What does Tether try to achieve?
According to Tether’s website, Tether aims at introducing a stable coin to the cryptocurrency space. It achieves this by pegging Tether (the name of the coin) to the value of a dollar, such that ideally, 1 Tether will always equal to 1 U.S. dollar.
Tether is listed on various exchanges (Binance and Bittrex for example) and traded against other cryptocurrencies. Traders can use Tether pairs as a safe haven during extreme market volatility periods.
Here is an example to using Tether as a safe haven. Suppose I have a portfolio consisted of 500 Ripple, and the market has been down for three consecutive days and I want to limit my risk exposure by converting my portfolio back to U.S. dollar. One way to do it is to sell Ripple for Bitcoin (or other major cryptocurrencies such as Ethereum or Litecoin) on the crypto-to-crypto exchanges (i.e. Bittrex), send the major cryptocurrencies to crypto-fiat exchanges (i.e. Coinbase), and sell the major cryptocurrency for U.S. dollar.
This method is costly in money (in terms of selling fees and transaction fees for moving cryptocurrencies through exchanges), and the latency between each transfer also introduces volatility and risks to my operation.
The alternative method is to use Tether. If my crypto-to-crypto exchange has XRP/USDT pair, I could sell my Ripple instantly for USDT, knowing that the value of USDT won’t change (theoretically) and can later use this USDT to re-construct my portfolio.
How does Tether achieve a 1:1 exchange rate?
Theoretically, when there is a greater demand for Tether and the value of Tether rises above 1 U.S. dollar, Tether Limited (the company that develops Tether) will issue new Tether to the market, thus increasing the supply of Tether and suppressing the price. When there is a lesser demand for Tether and the value of Tether falls below 1 U.S. dollar, Tether Limited will buy back the Tether and prop up the price.
It’s worth to note that Tether by itself is not a minable coin but a token issued through the Omni protocol (using the colored coin system), which stores data on the Bitcoin blockchain (recently Tether started using Ethereum as well). Although Tether Limited has no means to restrict users from sending Tether to one another, the company has the ability to issue and destroy any amount of Tether. This ability allows the company to make adjustments and maintain the 1:1 ratio between Tether and U.S. dollar.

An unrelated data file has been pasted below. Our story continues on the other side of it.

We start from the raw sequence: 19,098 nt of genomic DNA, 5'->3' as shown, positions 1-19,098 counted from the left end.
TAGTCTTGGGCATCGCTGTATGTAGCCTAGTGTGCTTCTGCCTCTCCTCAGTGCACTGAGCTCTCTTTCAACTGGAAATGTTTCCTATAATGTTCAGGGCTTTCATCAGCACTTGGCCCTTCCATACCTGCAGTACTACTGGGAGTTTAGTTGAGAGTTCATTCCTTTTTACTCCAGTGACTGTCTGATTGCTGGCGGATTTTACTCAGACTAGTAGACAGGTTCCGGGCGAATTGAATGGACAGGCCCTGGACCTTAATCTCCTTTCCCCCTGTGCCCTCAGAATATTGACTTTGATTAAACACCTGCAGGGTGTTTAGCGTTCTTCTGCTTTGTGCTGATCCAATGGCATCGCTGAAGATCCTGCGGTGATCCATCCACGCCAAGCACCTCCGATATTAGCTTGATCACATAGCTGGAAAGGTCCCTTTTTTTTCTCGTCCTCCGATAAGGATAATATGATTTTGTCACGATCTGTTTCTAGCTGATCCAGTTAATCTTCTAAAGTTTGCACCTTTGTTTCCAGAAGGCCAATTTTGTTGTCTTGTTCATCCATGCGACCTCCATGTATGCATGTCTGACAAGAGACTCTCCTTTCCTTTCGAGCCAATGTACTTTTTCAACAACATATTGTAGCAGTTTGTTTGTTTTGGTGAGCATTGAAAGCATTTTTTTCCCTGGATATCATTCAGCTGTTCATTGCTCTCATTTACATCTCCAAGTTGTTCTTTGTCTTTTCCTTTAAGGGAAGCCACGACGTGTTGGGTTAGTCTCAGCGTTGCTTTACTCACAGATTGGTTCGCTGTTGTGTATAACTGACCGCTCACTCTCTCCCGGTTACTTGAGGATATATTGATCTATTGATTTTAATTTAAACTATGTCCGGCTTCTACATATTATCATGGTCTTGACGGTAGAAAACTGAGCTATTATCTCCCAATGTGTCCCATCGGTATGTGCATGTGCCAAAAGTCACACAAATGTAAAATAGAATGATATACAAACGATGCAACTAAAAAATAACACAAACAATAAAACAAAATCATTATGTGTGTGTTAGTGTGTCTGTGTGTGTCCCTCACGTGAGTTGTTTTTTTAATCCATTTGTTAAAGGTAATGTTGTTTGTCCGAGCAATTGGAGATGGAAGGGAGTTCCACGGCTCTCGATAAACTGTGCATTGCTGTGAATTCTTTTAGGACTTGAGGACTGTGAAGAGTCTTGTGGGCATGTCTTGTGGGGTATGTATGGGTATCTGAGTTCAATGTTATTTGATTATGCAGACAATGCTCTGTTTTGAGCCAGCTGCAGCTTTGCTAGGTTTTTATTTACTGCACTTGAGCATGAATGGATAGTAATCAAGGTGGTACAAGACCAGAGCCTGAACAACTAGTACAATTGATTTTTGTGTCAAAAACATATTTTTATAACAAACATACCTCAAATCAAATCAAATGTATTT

Why is Tether under the public and government scrutiny?
Back in November 2017, Tether was hacked and lost $31 million worth of Tether (which actually did not hurt Tether Limited because a software upgrade was implemented, which means the network is hard forked and the lost tokens are locked up forever). The hacking did raise public attention towards this token. However, what’s most concerning is the fact that Tether Limited has been issuing millions of Tether since last December. Till this date, there is 2 billion Tether issued and circulating. Based on Tether’s value proposition, Tether Limited should be holding $2 billion in its bank account.
The fact of issuing a lot of Tether alone is not concerning. Tether Limited has to issue more Tether in order to keep the exchange rate at $1 dollar in the case of excessive demand for Tether. However, what’s concerning is that since April 2017, Tether has stopped accepting international wire-transfer deposits. So if millions of Tether were issued since December 2017, where does the U.S. deposit come from? Who is buying Tether?
So who is buying Tether/ to whom is Tether sold?
Exchanges. Exchanges might be the only reasonable explanation to the phenom of increasing issuance of Tether despite the international wire-transfer freeze. Large exchanges that offer Tether trading pairs might still contact Tether Limited and buy Tether from the company. This scenario also aligns with the hypothesis that most users use Tether as a safe haven asset during market turbulence (which trades Tether/Other Crypto pairs), instead of using Tether as a gateway to investing in Altcoins (which trades Tether/Fiat and Tether/Other Crypto pairs).
While we can formulate a reasonable hypothesis that explains Tether Limited’s recent activity of printing millions and millions of Tether, there is still no hard evidence(i.e. an audit report) that gives the whereabouts for the $2 billion reserve. Tether might not want to disclose where they stored the funds because most banks are reluctant towards working with clients in the cryptocurrency space (i.e. Wells Fargo ended its relationship with Tether in April 2017). As explained in this BitMex article, the biggest risk does not come from the lack of reserve but rather a shut-down from government orders.
It’s ironic that Tether’s original mission is to provide a stable cryptocurrency and offer a safe haven in times of market uncertainty. However, the Tether itself is becoming a major uncertainty in the market by drawing scrutiny from both the regulators and retail investors.